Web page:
Steve Knight voted against opioid treatment before he was for it

Rep. Steve Knight

Last year, Rep. Steve Knight voted for a bill which would have increased the out-of-pocket costs for opioid treatment by as much as $14,000.

In efforts to repeal the Affordable Care Act (Obamacare), Rep. Steve Knight (R-Palmdale) was willing and eager to undermine the fight against the growing opioid epidemic. He voted for a bill that would have resulted in 23 million people losing health insurance and could have made “substance-abuse treatment prohibitively expensive,” according to Business Insider.

“It’s unbelievable that in the middle of a crisis our legislators would even consider reducing access to insurance for those needing treatment for substance-use disorder,” said Gary Mendell, the CEO of Shatterproof, a national nonprofit working to end the opioid crisis.

Knight, who puts out flashy press releases touting his membership in the Bipartisan Task Force to Combat the Heroin Epidemic, did the “unbelievable” — voting to reduce access to insurance in the midst of the opioid epidemic. When it came to a choice between standing up for his convictions or kowtowing to the whims of Paul Ryan, Knight chose to do the bidding of Ryan.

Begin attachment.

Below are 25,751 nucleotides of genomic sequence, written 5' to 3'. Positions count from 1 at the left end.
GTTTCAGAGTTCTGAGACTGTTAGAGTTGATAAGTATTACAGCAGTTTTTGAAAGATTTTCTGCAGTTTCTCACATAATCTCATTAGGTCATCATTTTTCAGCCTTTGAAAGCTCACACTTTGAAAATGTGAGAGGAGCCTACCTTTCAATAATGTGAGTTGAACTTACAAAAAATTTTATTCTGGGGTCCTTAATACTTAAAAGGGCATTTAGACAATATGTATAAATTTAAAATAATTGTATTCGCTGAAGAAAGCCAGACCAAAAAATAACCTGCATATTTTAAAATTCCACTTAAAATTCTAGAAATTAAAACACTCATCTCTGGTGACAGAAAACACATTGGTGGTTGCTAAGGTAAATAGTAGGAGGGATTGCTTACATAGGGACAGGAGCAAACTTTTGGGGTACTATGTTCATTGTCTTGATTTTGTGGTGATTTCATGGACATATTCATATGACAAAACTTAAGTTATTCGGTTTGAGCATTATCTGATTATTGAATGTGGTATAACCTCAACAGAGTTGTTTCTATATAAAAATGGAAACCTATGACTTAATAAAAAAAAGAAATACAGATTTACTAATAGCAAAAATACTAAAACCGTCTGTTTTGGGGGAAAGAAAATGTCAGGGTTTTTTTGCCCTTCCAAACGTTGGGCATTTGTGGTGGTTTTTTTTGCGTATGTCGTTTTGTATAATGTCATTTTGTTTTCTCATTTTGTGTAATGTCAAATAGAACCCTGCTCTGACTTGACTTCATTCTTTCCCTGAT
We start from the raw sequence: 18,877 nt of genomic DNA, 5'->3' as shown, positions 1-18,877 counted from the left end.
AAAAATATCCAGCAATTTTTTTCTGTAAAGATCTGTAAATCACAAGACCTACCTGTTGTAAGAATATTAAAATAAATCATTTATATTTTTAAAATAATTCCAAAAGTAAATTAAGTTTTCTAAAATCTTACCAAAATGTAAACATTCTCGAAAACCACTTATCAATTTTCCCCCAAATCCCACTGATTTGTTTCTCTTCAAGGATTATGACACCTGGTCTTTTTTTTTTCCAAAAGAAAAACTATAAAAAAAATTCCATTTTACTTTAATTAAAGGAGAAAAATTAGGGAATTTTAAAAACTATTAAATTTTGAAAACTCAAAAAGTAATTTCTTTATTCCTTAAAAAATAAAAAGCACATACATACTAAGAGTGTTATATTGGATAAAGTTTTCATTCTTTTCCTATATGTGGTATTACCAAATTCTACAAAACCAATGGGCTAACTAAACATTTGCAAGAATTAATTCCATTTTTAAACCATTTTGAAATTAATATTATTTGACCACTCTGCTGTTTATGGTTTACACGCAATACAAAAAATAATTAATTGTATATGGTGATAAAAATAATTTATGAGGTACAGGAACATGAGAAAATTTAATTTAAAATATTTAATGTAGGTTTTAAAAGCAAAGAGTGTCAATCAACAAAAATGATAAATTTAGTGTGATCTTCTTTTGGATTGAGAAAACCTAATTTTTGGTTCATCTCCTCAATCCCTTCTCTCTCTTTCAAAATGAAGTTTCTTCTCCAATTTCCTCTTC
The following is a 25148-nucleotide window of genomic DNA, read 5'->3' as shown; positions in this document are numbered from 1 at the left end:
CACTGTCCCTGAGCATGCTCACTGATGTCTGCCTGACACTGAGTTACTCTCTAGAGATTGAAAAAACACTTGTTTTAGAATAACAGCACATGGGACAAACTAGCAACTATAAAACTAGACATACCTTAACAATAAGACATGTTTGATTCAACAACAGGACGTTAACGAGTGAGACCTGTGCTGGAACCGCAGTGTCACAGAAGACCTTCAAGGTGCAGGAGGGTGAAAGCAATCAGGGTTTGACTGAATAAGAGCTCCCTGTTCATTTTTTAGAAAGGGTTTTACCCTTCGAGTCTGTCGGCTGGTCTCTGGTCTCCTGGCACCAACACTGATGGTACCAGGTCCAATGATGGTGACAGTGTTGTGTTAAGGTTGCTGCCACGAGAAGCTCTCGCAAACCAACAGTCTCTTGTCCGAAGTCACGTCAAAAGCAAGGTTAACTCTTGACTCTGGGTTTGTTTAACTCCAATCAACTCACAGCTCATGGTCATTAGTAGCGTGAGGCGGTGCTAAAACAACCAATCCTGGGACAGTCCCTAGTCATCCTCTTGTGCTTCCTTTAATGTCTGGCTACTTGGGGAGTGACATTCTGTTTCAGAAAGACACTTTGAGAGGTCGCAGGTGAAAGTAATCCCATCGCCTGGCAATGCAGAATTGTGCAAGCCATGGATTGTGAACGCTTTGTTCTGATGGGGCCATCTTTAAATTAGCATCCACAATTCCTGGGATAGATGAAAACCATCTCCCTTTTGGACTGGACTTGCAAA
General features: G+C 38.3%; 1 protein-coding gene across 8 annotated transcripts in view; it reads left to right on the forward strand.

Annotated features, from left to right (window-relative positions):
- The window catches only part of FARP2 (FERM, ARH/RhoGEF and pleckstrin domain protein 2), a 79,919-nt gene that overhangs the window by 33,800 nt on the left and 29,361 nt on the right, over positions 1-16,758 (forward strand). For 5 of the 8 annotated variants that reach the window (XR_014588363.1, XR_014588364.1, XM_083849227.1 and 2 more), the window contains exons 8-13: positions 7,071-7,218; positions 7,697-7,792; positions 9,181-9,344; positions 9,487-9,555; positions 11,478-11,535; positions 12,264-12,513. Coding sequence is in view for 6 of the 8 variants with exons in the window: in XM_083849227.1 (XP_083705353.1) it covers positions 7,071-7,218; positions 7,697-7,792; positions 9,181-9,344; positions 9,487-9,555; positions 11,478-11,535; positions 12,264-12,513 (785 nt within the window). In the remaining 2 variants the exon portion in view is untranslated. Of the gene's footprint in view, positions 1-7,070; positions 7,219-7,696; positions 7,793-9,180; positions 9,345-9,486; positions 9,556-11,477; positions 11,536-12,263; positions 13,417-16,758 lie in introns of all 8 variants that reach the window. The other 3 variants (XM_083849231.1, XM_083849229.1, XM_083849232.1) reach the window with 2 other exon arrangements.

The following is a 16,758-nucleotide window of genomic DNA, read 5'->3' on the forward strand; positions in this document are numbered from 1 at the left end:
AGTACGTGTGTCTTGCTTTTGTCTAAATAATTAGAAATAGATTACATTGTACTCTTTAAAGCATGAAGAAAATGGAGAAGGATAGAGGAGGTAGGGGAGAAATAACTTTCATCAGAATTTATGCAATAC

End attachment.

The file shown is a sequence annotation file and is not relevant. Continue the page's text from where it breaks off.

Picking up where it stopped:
If that bill had become law (it was ultimately blocked by the Senate), Republicans would have “zero credibility” in trying to fix the crisis, because of how many people would be likely to lose access to treatment, according to Mendell.

Despite his complete lack of credibility, Knight recently bragged about voting for a spending bill that includes “several provisions to address the rising abuse of heroin and opioid drugs.”

Less than a year after voting for a health care bill which would have crippled the fight against opioids, Knight is seeking praise for backing a spending bill which would “help local communities assist those on the road to recovery.” Yet his own actions would have erected massive roadblocks to communities and individuals on the road to recovery.

One analysis showed that provisions in the Knight-backed bill would have increased the out-of-pocket costs for a treatment facility by as much as $14,000.

In the aftermath of his vote for the Republican bill, Knight was lambasted. At one town hall, a constituent said, “I feel that your vote to repeal Obamacare was a vote for political capital with [Speaker Paul] Ryan (R-WI) — not to help provide a good health care system for the citizens of this district. You represent the people of the 25th district of California; you do not represent the first district of Wisconsin!”

Across the country, the opioid epidemic is a serious public health issue. If Knight had it his way, there would ultimately be less funding and less assistance for those in need. His voting record speaks for itself.